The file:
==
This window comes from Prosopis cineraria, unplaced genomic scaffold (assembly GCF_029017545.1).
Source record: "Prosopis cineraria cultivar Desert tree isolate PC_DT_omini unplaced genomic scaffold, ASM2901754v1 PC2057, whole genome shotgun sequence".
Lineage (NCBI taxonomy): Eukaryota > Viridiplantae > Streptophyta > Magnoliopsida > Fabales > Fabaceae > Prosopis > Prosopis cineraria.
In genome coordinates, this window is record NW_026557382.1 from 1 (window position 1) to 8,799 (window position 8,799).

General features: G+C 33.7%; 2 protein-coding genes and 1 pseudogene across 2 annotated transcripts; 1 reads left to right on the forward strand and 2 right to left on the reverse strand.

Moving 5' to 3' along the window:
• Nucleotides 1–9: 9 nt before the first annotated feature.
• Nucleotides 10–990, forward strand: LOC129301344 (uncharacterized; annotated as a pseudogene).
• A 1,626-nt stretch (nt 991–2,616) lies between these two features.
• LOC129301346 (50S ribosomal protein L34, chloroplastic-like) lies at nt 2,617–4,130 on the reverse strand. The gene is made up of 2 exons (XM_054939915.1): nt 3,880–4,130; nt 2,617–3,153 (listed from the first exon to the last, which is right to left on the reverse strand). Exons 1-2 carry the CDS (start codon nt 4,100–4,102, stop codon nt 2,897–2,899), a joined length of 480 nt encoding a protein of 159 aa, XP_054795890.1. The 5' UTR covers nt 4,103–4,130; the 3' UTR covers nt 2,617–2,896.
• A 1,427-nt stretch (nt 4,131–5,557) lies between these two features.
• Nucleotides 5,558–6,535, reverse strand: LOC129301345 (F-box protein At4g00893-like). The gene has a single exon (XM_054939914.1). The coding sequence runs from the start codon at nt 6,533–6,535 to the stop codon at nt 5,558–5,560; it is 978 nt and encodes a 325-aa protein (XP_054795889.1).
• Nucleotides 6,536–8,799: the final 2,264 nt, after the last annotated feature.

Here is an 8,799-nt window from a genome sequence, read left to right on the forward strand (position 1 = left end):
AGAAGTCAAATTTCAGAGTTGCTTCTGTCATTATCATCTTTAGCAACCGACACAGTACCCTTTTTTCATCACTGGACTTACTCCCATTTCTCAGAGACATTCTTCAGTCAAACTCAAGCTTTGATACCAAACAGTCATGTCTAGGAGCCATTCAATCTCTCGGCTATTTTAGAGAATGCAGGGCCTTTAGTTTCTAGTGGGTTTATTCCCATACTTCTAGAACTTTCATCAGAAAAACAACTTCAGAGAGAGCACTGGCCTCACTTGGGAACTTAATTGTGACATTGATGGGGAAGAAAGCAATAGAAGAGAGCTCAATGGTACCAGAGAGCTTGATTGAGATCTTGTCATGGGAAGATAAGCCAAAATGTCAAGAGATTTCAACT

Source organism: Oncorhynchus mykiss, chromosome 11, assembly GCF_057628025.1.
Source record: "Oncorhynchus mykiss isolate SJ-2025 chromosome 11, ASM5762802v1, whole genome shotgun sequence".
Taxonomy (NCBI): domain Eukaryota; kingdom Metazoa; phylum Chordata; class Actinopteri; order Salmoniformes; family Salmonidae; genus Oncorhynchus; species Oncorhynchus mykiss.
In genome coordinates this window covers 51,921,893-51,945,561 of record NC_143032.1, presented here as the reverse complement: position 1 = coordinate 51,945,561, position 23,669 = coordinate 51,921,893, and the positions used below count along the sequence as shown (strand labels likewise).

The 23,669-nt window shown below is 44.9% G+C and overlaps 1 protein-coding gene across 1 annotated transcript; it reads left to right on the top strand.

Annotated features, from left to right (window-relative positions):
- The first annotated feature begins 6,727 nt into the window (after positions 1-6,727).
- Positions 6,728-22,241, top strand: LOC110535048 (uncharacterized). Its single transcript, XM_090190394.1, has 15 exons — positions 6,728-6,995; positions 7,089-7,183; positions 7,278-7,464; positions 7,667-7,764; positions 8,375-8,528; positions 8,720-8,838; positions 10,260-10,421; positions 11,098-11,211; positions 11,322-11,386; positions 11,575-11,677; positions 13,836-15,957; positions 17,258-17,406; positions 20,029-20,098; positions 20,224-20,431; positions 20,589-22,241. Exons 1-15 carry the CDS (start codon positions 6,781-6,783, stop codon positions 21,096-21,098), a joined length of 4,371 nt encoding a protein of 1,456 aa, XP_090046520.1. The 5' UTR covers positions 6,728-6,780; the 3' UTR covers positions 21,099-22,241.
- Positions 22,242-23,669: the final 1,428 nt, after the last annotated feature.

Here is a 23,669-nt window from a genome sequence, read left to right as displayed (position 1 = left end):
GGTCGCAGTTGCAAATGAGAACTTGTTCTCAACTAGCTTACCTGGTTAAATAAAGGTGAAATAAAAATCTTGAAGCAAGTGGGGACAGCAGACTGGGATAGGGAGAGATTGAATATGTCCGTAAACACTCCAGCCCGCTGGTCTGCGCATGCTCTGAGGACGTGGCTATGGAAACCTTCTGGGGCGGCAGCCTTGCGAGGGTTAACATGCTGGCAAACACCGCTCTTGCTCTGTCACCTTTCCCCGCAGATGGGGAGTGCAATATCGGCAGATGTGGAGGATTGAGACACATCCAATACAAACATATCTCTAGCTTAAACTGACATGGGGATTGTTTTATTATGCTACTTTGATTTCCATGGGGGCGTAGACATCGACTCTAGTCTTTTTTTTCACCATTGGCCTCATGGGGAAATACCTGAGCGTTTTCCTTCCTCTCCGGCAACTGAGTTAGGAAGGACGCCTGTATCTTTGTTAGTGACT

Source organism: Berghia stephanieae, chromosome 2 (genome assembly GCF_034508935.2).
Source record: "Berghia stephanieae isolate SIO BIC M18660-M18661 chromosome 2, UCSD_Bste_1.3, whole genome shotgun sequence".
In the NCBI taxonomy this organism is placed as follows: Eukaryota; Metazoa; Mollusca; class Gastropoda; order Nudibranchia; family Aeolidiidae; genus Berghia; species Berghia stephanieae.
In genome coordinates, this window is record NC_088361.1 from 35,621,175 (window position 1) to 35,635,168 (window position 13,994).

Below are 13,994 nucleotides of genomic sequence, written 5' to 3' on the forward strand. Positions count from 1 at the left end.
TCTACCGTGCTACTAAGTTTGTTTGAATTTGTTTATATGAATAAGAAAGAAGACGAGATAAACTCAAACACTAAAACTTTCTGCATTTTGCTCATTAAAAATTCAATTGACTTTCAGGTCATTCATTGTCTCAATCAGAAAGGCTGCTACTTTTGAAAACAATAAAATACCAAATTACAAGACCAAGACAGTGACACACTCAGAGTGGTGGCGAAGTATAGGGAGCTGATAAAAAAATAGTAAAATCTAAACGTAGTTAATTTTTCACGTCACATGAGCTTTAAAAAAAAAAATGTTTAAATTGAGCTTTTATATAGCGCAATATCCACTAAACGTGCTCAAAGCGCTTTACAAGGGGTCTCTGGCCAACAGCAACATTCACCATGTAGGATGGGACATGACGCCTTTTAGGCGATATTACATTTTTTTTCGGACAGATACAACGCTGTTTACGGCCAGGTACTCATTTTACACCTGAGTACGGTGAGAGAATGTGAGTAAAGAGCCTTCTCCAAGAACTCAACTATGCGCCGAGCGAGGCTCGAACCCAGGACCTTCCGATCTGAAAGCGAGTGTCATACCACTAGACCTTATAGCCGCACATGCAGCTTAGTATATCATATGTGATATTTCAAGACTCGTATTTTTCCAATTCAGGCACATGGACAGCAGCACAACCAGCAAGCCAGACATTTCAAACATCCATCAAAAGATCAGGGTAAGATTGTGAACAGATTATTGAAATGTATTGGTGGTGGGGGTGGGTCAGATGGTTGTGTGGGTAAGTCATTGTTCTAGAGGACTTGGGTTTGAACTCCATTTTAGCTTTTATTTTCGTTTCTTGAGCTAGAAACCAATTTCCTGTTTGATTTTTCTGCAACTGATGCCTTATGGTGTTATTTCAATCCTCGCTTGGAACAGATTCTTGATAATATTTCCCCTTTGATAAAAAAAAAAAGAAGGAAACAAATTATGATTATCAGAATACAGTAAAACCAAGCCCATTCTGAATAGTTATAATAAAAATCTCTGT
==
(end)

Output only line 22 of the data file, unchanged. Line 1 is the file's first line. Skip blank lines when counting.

- The first annotated feature begins 6,727 nt into the window (after positions 1-6,727).